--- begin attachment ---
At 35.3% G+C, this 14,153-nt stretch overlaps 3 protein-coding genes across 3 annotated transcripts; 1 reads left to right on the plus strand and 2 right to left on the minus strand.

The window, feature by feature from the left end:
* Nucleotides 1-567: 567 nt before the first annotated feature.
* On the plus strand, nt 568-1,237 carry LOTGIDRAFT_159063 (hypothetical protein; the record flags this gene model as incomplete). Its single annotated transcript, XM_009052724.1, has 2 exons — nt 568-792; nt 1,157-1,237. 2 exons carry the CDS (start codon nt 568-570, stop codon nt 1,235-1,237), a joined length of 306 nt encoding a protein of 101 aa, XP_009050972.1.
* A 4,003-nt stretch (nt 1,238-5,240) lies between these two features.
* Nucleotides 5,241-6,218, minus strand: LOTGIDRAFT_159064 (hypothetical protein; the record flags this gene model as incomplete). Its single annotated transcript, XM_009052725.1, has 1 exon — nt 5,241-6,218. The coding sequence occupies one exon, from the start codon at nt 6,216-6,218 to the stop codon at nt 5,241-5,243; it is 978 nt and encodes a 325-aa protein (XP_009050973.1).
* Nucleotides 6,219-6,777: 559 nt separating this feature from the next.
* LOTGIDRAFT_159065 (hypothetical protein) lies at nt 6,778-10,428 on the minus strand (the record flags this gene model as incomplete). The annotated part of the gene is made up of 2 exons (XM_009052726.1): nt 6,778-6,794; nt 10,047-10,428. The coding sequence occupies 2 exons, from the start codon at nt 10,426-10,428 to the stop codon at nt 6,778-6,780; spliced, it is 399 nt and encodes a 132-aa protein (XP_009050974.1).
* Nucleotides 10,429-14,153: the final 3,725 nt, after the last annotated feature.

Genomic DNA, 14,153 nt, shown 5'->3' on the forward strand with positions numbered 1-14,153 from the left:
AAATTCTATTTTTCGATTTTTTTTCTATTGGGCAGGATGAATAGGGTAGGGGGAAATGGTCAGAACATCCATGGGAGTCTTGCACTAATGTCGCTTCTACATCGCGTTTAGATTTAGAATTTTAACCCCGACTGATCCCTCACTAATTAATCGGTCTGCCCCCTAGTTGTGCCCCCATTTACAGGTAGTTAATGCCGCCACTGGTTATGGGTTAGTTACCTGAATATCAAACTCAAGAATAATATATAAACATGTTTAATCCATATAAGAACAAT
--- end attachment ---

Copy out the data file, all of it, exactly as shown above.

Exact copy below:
At 35.3% G+C, this 14,153-nt stretch overlaps 3 protein-coding genes across 3 annotated transcripts; 1 reads left to right on the plus strand and 2 right to left on the minus strand.

The window, feature by feature from the left end:
* Nucleotides 1-567: 567 nt before the first annotated feature.
* On the plus strand, nt 568-1,237 carry LOTGIDRAFT_159063 (hypothetical protein; the record flags this gene model as incomplete). Its single annotated transcript, XM_009052724.1, has 2 exons — nt 568-792; nt 1,157-1,237. 2 exons carry the CDS (start codon nt 568-570, stop codon nt 1,235-1,237), a joined length of 306 nt encoding a protein of 101 aa, XP_009050972.1.
* A 4,003-nt stretch (nt 1,238-5,240) lies between these two features.
* Nucleotides 5,241-6,218, minus strand: LOTGIDRAFT_159064 (hypothetical protein; the record flags this gene model as incomplete). Its single annotated transcript, XM_009052725.1, has 1 exon — nt 5,241-6,218. The coding sequence occupies one exon, from the start codon at nt 6,216-6,218 to the stop codon at nt 5,241-5,243; it is 978 nt and encodes a 325-aa protein (XP_009050973.1).
* Nucleotides 6,219-6,777: 559 nt separating this feature from the next.
* LOTGIDRAFT_159065 (hypothetical protein) lies at nt 6,778-10,428 on the minus strand (the record flags this gene model as incomplete). The annotated part of the gene is made up of 2 exons (XM_009052726.1): nt 6,778-6,794; nt 10,047-10,428. The coding sequence occupies 2 exons, from the start codon at nt 10,426-10,428 to the stop codon at nt 6,778-6,780; spliced, it is 399 nt and encodes a 132-aa protein (XP_009050974.1).
* Nucleotides 10,429-14,153: the final 3,725 nt, after the last annotated feature.

Genomic DNA, 14,153 nt, shown 5'->3' on the forward strand with positions numbered 1-14,153 from the left:
AAATTCTATTTTTCGATTTTTTTTCTATTGGGCAGGATGAATAGGGTAGGGGGAAATGGTCAGAACATCCATGGGAGTCTTGCACTAATGTCGCTTCTACATCGCGTTTAGATTTAGAATTTTAACCCCGACTGATCCCTCACTAATTAATCGGTCTGCCCCCTAGTTGTGCCCCCATTTACAGGTAGTTAATGCCGCCACTGGTTATGGGTTAGTTACCTGAATATCAAACTCAAGAATAATATATAAACATGTTTAATCCATATAAGAACAAT